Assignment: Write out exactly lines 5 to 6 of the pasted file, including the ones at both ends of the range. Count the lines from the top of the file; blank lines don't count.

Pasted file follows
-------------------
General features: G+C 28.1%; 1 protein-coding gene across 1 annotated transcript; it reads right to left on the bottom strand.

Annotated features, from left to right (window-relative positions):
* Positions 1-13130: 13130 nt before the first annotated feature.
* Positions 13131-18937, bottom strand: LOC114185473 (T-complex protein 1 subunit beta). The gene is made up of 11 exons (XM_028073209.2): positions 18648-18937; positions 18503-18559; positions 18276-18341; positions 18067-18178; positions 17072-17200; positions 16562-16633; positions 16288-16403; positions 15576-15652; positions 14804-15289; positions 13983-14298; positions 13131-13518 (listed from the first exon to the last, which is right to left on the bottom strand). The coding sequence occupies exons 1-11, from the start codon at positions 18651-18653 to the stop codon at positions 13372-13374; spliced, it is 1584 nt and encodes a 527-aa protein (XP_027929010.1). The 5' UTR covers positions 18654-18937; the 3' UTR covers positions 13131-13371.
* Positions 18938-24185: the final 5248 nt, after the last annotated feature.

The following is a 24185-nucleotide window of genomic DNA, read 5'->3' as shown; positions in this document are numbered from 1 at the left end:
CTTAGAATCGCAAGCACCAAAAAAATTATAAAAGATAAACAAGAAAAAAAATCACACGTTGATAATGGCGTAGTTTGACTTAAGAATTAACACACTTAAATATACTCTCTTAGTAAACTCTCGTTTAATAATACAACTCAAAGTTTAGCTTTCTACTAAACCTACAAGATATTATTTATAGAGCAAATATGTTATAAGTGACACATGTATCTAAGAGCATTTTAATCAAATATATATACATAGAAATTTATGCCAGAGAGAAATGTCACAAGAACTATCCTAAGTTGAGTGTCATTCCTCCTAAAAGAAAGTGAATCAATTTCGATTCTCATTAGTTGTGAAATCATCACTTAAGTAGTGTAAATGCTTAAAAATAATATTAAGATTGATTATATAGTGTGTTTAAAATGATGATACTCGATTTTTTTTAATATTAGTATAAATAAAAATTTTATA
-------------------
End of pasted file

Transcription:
* Positions 18938-24185: the final 5248 nt, after the last annotated feature.

The following is a 24185-nucleotide window of genomic DNA, read 5'->3' as shown; positions in this document are numbered from 1 at the left end: